Drawing on a qualitative approach, we carried out two data collections to improve our understanding of (1) the needs of the linguists in AOD and (2) the inner workings of the workflow and the current system of value distribution. Through the analysis of semi-structured interviews and a literature review, we identified several possible “points of intervention” where the development of blockchain-based tools could potentially help to improve the workflow and wellbeing of the community. From all of them, we decided to choose task allocation as the first intervention point, since it emerged as the main category in the analysis and it was subsequently validated by key informants of Amara on Demand.
One of the crucial aspects which emerged from this data analysis was the role played by the “first-come, first-served policy”, which embeds the logic of the current task allocation. As a result, for example, some linguists are continually checking to find work. These and other issues related to the competitive dynamics in crowdsourcing platforms have been identified and discussed more generally in other projects, such as in the work of Mary Gray and Siddharth Suri “Ghost Work: How to Stop Silicon Valley from Building a New Global Underclass”. This policy creates a competitive dynamic between workers to assign tasks to themselves. Overall, the logic needs to be understood in an environment with an inconsistent workload.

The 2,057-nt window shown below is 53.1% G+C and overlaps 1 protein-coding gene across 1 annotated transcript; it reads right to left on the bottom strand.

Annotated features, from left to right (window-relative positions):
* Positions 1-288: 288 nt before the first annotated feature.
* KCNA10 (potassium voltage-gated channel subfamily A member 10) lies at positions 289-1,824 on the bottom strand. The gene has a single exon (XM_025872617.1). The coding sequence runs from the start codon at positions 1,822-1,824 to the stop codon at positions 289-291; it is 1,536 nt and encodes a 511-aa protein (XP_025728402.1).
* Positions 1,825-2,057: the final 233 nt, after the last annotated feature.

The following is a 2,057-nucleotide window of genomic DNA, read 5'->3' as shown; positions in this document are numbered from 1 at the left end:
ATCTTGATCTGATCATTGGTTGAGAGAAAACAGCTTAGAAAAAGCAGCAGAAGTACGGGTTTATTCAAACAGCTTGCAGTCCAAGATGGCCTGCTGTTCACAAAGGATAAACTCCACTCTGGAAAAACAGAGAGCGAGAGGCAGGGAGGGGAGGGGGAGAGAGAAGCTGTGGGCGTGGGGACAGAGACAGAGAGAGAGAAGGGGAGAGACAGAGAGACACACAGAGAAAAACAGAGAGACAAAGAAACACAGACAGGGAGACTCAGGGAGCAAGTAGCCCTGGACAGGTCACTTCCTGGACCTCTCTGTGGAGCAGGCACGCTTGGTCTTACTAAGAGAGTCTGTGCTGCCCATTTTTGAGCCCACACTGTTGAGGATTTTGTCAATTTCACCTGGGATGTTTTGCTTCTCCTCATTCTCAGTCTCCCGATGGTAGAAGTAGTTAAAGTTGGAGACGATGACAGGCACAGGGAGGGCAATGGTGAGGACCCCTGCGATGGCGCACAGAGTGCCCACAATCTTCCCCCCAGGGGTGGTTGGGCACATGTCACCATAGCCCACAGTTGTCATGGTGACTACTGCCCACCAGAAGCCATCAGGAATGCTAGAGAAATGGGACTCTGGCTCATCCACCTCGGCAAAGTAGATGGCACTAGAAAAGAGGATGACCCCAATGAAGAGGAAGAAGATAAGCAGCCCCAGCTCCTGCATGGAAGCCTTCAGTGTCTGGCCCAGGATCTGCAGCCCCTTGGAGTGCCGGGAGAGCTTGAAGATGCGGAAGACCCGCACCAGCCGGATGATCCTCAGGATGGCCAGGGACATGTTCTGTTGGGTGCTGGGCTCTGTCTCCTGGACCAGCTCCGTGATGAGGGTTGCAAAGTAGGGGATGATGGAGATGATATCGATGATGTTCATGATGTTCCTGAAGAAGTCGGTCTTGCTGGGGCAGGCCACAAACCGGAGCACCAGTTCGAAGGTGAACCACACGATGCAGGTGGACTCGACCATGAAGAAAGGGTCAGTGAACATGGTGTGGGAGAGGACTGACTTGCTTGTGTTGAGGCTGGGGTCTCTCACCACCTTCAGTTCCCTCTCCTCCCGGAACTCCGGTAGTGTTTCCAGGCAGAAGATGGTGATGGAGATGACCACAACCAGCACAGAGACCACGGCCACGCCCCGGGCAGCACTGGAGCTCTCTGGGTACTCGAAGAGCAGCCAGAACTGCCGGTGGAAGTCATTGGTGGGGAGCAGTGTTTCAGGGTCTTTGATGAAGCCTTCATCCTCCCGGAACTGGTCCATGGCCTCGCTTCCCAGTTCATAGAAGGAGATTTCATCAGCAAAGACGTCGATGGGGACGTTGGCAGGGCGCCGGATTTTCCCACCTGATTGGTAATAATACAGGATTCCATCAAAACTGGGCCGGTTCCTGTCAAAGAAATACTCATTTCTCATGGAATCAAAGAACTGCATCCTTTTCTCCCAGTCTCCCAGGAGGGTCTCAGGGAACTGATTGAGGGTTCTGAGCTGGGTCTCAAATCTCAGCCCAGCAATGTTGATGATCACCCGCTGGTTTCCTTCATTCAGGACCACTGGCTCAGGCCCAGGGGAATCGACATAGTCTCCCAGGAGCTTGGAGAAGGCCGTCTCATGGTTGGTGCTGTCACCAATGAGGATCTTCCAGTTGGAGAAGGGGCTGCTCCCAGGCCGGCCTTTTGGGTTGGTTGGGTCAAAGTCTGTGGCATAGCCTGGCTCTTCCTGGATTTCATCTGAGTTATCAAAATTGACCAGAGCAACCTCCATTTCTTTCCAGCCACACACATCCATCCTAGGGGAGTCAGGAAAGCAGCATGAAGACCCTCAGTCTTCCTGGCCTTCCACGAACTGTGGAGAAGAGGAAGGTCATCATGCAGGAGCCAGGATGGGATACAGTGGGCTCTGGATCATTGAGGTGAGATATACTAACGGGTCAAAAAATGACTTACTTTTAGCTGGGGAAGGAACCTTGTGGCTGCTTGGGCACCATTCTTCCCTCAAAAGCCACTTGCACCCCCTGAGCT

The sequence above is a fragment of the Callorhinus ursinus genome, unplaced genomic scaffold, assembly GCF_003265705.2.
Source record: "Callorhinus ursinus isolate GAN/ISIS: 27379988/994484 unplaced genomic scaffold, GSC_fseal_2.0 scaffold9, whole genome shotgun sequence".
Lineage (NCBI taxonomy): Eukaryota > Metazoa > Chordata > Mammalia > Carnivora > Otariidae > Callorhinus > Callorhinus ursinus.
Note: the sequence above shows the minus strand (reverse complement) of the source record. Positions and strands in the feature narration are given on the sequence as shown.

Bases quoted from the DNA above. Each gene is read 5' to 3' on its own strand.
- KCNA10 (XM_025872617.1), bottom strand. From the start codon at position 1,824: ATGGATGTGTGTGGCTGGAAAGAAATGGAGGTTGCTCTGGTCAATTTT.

We decided to choose task allocation as the first intervention point, since it emerged as the main category in the analysis and it was subsequently validated by key informants of Amara on Demand.
What are we experimenting with?
As a result of the data analysis, we identified a set of potential parameters which we can potentially experiment with. Examples include the amount of work carried out by a linguist over a certain period, to distribute the workload similarly among the linguists; the time zone, to provide similar opportunities no matter what time zone the linguist is; or parameters derived from a reputation system, such as peers’ evaluations from a linguist’s previous work. However, based on our co-design approach, we believe it is more appropriate to identify such parameters and alternative models through a series of co-design workshops. This will enable a richer and closer perspective from the point of view of the linguists to be embedded in the tools. Our strategy is in line with our more general approach to embed commoning practices into these experimental blockchain-based tools.